Shepard v. Dept. of Corrections is a workers’ compensation appeal from the Oklahoma Supreme Court.
In 2005, claimant was working for the state department of corrections when she injured herself.
Workers’ compensation commission for the state determined claimant injured her neck, lower back, both shoulders, and her left arm. Commissioners further found she suffered a permanent partial disability (PPD). Commissioners ordered her employer or its insurance carrier to pay for reasonably necessary future medical expenses, limited to prescription medications and four follow-up monitoring visits per year with her doctor listed on her application for workers’ compensation benefits.
The commission’s order stated either party could move for a modification at any time with a showing of good cause, and there was no limit on which medications her doctor could prescribe for her treatment. Commissioners also ordered employer or its insurance company to pay any reasonable medical expenses claimant had already incurred.
In 2010, claimant filed a motion to reopen her claim, based upon a worsening of her condition. Commissioners reopened her claim the following year and agreed her condition had deteriorated. They awarded additional compensation based upon further damage to her left shoulder stemming from her on-the-job injury six years earlier. As our Boston workers’ compensation attorneys understand, when a person does not have a total disability rating, it is possible he or she will eventually become completely disabled due to an existing condition over time. The court also made an assessment of her lower back injury and held there was not change in condition for the worse. Commission’s new order stated employer shall pay all reasonable expenses from her new condition through date of the order. The previous order was left in place and not otherwise disturbed.
Employer appealed this reopening and subsequent order to the court, and the court modified two provisions relating to attorney fees and one provision relating to temporary total disability but did not strike the order nor address the old order.
At this point, employer filed a motion for a hearing to discuss claimant’s prescriptions. They also objected to her doctor’s medical report of August 2012. Employer asked commissioners to appoint a new doctor to evaluate claimant and see if she needed pain management and to determine the nature and extent of any future treatment. In other words, employer wanted to know if her doctor was treating her in accordance with an accepted standard of care. Respondents were actually trying to suspend all of her treatments upon a finding they were not medically necessary. In response, commissioners ordered her doctor to still treat her with employer paying, but required all treatment to be under state disability guidelines. Claimant appealed this on grounds this would interfere with her doctor’s independent medical judgment.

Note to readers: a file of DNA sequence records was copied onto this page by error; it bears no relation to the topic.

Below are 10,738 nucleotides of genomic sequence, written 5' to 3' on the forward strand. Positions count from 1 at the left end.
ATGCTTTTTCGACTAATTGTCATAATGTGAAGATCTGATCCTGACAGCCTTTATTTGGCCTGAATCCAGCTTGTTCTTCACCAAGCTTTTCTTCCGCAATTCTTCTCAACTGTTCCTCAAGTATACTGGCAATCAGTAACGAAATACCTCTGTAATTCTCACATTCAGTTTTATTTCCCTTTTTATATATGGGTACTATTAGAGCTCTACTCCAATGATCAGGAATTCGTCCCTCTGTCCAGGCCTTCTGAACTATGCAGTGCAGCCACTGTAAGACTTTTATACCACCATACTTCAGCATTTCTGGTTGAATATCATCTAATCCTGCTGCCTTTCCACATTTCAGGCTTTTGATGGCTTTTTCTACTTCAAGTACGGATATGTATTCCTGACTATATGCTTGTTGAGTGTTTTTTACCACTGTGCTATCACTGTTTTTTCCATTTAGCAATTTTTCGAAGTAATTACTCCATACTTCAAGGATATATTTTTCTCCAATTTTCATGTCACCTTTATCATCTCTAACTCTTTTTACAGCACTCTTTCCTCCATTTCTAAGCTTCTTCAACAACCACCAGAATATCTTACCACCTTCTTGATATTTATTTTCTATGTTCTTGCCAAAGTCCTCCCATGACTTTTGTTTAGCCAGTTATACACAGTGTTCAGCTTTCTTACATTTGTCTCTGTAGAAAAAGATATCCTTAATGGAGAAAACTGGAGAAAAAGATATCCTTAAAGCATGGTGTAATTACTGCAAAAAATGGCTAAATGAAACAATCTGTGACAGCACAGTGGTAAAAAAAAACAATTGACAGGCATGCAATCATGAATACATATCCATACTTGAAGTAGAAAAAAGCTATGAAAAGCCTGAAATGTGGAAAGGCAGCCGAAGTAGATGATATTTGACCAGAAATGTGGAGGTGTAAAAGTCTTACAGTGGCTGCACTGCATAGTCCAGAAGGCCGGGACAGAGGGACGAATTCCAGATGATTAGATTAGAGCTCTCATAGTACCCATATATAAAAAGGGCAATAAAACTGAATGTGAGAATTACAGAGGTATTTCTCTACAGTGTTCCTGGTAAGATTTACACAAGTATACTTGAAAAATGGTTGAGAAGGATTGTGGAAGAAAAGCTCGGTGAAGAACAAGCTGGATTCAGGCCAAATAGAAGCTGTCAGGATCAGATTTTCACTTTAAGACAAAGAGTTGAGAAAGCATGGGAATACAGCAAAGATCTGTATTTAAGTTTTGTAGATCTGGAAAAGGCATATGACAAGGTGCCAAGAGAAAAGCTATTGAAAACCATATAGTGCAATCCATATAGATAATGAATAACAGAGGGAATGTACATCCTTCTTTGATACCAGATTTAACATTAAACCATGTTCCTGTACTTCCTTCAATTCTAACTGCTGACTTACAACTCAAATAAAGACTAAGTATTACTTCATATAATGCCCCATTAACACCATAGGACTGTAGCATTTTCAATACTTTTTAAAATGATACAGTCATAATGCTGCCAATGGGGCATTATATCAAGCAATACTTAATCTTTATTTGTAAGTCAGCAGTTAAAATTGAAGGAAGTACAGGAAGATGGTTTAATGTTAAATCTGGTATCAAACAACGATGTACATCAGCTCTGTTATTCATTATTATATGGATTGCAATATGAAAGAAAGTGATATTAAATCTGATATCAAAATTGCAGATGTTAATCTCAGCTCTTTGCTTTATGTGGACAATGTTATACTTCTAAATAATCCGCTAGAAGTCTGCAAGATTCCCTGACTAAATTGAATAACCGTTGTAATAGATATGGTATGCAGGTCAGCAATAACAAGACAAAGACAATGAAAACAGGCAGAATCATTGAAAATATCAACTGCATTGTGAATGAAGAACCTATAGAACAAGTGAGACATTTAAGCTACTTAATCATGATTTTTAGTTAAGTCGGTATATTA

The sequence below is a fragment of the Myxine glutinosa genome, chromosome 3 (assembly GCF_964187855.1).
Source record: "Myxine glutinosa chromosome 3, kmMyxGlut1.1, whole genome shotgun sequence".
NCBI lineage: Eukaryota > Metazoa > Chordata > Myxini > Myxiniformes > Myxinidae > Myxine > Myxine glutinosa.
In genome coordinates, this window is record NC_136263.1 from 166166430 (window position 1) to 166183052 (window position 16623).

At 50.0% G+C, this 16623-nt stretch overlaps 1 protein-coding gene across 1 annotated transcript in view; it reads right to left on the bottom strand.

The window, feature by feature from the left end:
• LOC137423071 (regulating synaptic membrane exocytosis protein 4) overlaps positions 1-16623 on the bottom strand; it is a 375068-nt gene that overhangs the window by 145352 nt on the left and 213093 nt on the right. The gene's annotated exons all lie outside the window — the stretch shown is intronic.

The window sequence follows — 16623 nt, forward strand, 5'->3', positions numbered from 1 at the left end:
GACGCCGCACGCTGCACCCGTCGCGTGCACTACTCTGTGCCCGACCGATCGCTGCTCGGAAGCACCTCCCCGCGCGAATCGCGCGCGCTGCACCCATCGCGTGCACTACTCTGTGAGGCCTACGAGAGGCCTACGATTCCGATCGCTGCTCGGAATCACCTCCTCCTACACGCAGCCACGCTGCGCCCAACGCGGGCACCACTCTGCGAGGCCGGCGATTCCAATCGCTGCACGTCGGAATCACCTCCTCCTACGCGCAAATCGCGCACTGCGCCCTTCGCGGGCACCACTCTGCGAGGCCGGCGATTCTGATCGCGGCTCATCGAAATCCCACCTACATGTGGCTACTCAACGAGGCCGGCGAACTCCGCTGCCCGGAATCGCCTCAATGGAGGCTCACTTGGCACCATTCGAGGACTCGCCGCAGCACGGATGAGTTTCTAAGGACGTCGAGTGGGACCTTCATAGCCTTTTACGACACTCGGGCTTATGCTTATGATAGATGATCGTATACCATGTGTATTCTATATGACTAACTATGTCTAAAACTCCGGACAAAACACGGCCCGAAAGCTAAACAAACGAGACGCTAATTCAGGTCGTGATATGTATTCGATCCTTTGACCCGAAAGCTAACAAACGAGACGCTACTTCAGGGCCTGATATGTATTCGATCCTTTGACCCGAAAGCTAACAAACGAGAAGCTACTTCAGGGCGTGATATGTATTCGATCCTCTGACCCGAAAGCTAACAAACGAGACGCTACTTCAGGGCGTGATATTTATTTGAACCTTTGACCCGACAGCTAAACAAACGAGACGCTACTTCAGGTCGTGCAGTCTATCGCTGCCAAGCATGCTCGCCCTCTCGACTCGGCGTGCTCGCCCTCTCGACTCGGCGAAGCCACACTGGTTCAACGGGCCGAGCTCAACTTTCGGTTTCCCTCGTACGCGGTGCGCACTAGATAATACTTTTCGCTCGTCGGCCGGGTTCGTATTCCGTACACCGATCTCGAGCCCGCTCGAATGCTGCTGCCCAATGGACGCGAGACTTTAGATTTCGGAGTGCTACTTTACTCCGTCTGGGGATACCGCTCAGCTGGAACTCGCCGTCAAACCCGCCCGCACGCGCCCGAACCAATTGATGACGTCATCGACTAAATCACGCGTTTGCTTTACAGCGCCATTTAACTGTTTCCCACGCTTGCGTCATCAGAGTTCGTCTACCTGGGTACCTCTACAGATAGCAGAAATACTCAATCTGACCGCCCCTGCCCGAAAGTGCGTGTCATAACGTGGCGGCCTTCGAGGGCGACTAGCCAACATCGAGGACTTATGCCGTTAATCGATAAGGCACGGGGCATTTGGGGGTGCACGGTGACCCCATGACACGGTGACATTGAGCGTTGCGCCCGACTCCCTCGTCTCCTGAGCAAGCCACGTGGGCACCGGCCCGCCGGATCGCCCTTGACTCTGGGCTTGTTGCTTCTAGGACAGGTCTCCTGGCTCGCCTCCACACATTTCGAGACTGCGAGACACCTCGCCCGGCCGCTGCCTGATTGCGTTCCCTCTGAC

She based her appeal on two grounds. First, the guidelines were not in existence at the time of her injury, and second, state guidelines substituted for her doctor’s medical judgment amounted to unauthorized practice of law by state legislature.
One the first issue, appellate court concluded state legislature had intended to apply the statute retroactively, so its use was permitted. As to the second issue, court concluded new guidelines were unconstitutional as applied to this case, because they interfered with her doctor’s independent judgment.
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Shepard v. Dept. of Corrections, Feb. 24, 2015, Supreme Court of Oklahoma
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